Snow accumulation/runoff in high latitude permafrost basins
Principal Investigator: Marsh, Philip (30)
Licence Number: 12926
Organization: National Hydrology Research Institute
Licenced Year(s): 2005 2004 2003 2002 2001 2000 1999 1998 1997 1996 1995 1994 1993 1992 1990
Issued: Jul 08, 1997
Project Team: Dr. J. Pomeroy, Mr. C. Onclin, Mr.M. Russell

Objective(s): The primary objective of this project is to develop improved understanding of the fluxes of water and energy in northern regions, and to develop improved computer models of these processes. This work is an important contribution to the Canadian GEWEX program, which is aimed at developing an improved understanding of both the atmospheric and land surface water budgets of the Mackenzie Basin. This work will provide improved techniques for predicting a wide range of environmental impacts in northern areas, including potential climate change impacts. In detail, this work will include studies of the rates of and processes controlling: accumulation of wno, snowmelt, water flux through snow; exchange of water between snowcover, active layer and permafrost movement of solutes and nutrients through the snowcover and to the stream channel; the effect of snow/soil temperature regime and vegetation types of runoff processes; evaporation processes; and development of physically based, predictive models of snowmelt runoff.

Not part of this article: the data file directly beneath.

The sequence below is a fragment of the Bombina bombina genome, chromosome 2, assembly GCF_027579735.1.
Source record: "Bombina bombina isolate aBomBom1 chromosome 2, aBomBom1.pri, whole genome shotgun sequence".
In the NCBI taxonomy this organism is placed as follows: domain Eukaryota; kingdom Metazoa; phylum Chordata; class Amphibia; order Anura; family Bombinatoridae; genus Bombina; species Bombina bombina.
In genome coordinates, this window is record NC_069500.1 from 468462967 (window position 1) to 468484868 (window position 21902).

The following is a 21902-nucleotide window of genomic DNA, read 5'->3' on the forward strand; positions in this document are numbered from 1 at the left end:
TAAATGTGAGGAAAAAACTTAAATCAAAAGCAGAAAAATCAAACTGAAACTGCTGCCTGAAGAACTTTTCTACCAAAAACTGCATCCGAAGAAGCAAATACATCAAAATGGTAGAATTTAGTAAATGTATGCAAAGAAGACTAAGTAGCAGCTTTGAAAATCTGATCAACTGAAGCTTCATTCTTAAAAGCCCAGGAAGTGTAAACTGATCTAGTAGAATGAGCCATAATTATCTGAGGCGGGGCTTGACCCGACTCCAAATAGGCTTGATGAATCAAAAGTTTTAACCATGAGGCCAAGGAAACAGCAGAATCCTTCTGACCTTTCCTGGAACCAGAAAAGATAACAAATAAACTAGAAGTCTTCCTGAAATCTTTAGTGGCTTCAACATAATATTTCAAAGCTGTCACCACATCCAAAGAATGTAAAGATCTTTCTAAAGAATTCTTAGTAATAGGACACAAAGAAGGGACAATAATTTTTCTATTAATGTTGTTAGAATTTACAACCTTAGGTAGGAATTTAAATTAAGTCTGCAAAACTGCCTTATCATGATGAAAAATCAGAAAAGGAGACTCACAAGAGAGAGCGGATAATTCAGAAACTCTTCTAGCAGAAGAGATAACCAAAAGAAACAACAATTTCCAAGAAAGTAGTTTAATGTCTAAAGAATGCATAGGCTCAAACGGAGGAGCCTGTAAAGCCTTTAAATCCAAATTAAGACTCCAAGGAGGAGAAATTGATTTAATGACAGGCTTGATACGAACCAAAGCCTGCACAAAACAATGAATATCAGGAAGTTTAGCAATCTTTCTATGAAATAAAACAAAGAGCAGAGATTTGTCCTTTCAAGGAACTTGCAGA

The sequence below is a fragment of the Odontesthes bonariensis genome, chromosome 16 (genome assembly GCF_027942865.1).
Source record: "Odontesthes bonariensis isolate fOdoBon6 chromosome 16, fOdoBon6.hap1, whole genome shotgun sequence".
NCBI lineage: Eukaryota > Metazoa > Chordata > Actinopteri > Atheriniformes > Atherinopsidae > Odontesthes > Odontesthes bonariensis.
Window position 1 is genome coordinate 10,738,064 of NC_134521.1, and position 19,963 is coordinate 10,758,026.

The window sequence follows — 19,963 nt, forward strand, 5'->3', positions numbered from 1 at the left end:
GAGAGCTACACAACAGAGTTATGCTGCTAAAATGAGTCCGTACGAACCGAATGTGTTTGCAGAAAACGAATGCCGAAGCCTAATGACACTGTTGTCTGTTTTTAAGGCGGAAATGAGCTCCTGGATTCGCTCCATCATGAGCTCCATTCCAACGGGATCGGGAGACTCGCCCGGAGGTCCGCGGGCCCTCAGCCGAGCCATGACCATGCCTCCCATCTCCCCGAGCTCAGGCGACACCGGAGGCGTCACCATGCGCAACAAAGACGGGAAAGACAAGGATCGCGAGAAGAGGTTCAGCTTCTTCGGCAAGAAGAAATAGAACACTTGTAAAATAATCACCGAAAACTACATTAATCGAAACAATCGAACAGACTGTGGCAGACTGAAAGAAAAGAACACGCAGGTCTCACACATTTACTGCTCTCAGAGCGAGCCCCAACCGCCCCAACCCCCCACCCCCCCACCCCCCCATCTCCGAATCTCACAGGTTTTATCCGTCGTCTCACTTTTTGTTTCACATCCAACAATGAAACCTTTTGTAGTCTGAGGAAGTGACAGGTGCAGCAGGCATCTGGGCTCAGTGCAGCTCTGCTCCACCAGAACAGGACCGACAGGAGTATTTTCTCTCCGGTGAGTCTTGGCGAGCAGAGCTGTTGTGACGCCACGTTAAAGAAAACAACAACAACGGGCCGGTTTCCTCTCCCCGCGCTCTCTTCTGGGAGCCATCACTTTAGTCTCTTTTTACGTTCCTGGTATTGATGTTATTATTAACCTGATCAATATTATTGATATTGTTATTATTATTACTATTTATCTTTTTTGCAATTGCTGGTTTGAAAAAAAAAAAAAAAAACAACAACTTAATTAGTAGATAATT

Project Description: The Trail Valley Creek site will be accessed by Twin Otter, helicopter and snowmobile, while the Havikpak Creek site will be accessed by foot and snowmobile. We plan to have a small field crew at each site to measure the amount of snow on the ground in the middle of April, and to again return to measure snowmelt and the streamflow in mid to late May. Actual timing of the spring melt trip will depend on weather conditions. In addition, we would plan a short trip in September to conduct instrument maintenance. Instrumentation at each site includes a variety of weather instruments and instruments for measuring soil temperature and solid moisture. We will also supplement the Water Survey of Canada instruments for estimating streamflow. This will include a dye dilution system, where a standard water tracing dye is injected into the rivers at extremely low concentrations (less than 20 Parts Per Billion). Once in the stream, the dye will be invisible, and will be at a concentration which is approved for drinking water.